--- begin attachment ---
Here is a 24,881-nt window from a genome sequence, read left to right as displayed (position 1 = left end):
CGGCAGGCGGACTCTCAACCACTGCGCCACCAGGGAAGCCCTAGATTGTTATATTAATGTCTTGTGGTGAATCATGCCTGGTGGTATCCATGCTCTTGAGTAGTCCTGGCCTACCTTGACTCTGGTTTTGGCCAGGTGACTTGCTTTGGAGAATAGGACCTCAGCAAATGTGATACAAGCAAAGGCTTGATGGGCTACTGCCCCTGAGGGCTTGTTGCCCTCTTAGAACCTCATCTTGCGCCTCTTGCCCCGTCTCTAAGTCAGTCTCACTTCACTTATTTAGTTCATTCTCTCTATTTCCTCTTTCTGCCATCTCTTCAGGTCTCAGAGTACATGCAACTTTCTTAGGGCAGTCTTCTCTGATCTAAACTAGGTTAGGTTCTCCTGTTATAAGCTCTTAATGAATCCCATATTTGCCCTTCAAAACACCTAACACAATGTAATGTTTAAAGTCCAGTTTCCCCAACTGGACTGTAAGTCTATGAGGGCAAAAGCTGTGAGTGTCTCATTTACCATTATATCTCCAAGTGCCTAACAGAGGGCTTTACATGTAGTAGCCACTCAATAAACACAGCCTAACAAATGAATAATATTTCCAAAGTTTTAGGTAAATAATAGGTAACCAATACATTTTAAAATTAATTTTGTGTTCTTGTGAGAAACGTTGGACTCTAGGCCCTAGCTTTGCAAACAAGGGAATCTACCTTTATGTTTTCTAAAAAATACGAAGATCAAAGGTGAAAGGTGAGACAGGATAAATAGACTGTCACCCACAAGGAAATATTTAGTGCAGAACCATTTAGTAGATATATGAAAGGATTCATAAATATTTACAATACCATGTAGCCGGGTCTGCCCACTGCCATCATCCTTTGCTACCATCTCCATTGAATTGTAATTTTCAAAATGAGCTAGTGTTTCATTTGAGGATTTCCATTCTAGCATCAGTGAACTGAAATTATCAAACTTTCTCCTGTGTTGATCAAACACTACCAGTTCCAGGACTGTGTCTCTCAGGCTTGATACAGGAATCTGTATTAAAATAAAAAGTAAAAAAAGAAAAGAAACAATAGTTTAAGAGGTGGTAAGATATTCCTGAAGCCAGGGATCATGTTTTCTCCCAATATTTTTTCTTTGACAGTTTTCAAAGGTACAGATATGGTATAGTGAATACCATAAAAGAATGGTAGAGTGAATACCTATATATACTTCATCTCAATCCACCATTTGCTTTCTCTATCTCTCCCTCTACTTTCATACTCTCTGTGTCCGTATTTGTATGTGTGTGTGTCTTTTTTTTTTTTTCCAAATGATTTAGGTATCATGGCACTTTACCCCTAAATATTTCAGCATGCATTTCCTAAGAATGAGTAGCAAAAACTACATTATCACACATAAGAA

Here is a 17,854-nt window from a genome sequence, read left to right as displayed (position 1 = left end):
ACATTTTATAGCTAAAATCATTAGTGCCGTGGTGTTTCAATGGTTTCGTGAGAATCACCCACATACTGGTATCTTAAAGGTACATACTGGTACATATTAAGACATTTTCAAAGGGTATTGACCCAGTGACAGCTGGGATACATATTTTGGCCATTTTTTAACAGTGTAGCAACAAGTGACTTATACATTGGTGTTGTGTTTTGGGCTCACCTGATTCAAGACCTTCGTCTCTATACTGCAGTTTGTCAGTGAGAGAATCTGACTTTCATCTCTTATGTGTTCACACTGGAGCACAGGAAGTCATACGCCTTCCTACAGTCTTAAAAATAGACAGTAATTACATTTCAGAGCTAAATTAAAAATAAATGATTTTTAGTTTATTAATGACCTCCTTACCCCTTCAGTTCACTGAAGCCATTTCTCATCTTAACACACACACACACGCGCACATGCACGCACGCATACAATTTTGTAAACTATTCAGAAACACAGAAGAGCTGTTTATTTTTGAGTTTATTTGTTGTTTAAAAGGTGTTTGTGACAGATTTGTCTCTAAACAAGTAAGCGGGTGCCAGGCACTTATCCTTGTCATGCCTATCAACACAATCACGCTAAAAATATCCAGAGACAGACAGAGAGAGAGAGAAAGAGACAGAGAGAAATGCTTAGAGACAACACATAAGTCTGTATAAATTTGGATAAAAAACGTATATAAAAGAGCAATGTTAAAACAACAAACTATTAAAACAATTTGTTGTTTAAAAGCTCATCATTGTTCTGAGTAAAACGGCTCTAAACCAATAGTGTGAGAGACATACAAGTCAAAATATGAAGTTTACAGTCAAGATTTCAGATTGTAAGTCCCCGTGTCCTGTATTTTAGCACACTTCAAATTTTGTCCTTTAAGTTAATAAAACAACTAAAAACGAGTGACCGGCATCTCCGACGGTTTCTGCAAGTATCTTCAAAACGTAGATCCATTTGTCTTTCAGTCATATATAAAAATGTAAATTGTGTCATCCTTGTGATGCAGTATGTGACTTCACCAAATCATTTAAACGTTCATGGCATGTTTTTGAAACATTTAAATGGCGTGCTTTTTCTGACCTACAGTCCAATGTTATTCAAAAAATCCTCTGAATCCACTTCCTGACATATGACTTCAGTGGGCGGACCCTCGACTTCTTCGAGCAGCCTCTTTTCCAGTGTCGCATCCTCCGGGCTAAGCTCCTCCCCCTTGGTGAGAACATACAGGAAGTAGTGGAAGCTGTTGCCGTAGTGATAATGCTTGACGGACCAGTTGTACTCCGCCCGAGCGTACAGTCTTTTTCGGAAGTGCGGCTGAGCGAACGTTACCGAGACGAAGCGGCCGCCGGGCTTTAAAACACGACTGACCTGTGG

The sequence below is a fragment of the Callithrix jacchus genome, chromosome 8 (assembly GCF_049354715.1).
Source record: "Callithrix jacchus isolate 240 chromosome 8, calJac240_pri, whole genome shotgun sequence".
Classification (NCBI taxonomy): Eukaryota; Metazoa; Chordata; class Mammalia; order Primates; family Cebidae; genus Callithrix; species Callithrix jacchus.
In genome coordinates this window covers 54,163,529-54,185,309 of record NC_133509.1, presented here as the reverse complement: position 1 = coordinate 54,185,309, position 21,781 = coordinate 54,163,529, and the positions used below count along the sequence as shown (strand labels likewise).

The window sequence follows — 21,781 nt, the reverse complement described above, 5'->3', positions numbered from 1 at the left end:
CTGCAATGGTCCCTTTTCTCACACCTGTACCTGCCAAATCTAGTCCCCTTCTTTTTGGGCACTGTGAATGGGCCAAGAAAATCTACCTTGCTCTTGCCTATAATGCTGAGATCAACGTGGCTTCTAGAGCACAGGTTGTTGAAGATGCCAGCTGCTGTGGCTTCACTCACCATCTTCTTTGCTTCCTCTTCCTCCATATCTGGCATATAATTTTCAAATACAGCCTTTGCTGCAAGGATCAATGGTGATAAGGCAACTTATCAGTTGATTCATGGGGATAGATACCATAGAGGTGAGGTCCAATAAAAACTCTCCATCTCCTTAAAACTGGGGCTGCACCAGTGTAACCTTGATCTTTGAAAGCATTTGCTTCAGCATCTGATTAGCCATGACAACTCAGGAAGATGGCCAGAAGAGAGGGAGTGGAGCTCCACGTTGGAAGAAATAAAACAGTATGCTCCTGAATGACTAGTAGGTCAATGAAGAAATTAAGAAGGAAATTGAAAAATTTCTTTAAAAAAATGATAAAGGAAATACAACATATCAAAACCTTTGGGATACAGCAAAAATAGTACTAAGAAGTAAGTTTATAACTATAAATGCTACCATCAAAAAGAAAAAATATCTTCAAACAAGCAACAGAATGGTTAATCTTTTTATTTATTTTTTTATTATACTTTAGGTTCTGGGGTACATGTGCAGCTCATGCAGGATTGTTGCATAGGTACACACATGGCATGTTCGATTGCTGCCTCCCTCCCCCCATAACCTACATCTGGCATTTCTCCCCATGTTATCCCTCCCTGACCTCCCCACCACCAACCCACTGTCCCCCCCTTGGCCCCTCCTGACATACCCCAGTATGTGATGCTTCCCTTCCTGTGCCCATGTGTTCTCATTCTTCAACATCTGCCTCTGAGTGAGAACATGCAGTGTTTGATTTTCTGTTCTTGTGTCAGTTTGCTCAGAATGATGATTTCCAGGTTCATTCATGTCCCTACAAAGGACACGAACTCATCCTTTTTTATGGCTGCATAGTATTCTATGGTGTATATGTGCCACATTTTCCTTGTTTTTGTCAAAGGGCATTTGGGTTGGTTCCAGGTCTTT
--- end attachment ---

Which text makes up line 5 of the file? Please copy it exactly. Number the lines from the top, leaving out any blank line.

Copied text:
The sequence below is a fragment of the Callithrix jacchus genome, chromosome 8 (assembly GCF_049354715.1).